Aidan Hart and Daniel Zheng

We all have different regrets in life, big and small. These regrets can impact your life, and looking back on them can be daunting.  We decided to explore the different regrets of students and teachers at Kalani.

We first looked into the regrets of Kalani students by asking: “What is your biggest regret?”

Infographic made with Canva. (Ami Yamane)

Answers varied in severity. One student regretted forgetting their school books at home, while others had more personal regrets. Many of our findings show that students regret taking AP classes due to the large amount of effort needed to pass the class. Aside from academic regrets, some students also have regrets coming from their social lives.

“My biggest regret is spending too much time on my past relationships,” Jessica White (11) said. 

A new study by Columbia University professor Shai Davidai and Cornell University psychologist Tom Gilovich shows that regrets can control your mood and the way you think and can make you miserable. The study is based on how people deal with regret, mainly their regret about becoming their ideal selves. As a result, people who don’t resolve their problems tend to regret the choices they made in the past.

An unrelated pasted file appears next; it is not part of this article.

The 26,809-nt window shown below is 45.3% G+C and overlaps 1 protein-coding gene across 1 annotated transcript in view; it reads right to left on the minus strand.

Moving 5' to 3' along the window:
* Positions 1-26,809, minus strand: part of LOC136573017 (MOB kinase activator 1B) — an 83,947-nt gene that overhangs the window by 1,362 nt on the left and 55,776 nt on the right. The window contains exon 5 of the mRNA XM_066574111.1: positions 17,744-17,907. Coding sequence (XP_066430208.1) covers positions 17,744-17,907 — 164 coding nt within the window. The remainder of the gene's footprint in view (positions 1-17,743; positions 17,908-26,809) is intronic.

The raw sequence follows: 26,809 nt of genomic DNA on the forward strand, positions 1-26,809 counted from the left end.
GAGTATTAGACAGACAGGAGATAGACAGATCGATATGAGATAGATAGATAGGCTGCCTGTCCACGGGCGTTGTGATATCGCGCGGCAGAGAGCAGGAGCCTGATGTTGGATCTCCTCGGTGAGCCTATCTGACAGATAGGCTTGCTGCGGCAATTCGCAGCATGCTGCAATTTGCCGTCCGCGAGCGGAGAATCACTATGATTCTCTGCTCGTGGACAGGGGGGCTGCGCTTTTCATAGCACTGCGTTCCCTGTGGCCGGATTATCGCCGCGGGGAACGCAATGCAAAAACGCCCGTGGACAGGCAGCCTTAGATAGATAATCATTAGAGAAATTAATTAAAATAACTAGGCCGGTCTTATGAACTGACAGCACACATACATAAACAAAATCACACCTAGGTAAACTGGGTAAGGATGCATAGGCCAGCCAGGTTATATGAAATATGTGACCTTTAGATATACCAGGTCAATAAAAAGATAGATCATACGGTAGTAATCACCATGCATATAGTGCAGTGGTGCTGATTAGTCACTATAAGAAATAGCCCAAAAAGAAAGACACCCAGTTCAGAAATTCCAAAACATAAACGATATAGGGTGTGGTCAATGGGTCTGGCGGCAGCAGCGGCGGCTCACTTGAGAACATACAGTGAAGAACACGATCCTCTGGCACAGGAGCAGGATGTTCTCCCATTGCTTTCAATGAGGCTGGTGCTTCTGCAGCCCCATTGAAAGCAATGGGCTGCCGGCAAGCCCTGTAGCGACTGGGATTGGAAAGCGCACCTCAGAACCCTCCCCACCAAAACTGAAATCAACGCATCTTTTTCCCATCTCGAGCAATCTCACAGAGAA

We also asked a teacher about their regrets and how these regrets affected them.

Kalani English teacher Angela Issacson shared her regret about wasting time in college by changing majors too many times. 

I think about where I could be in my life if I had different choices, especially when I was in my 20s,” Angela Issacon said. “I would have probably like 20 years of teaching undergrad instead of just starting out.”

Regardless of the regret, they have a way of improving someone’s life, letting them learn from their mistakes, so they don’t repeat them again. 

“I don’t regret my path; I just regret wasting time in college,” Ms. Issacson said.

Mrs. Sumikawa, the freshman counselor, has had plenty of experience helping students handle regret.

“It’s not a matter of me giving advice,” Mrs. Sumikawa shared. “It’s a matter of the counselors listening and letting the student talk it out because the answer is really inside the student.”

All in all, regret can be a tool for improvement or a weapon of self-destruction. But what matters most is how we deal with regret and whether we can find the people that can help us manage it.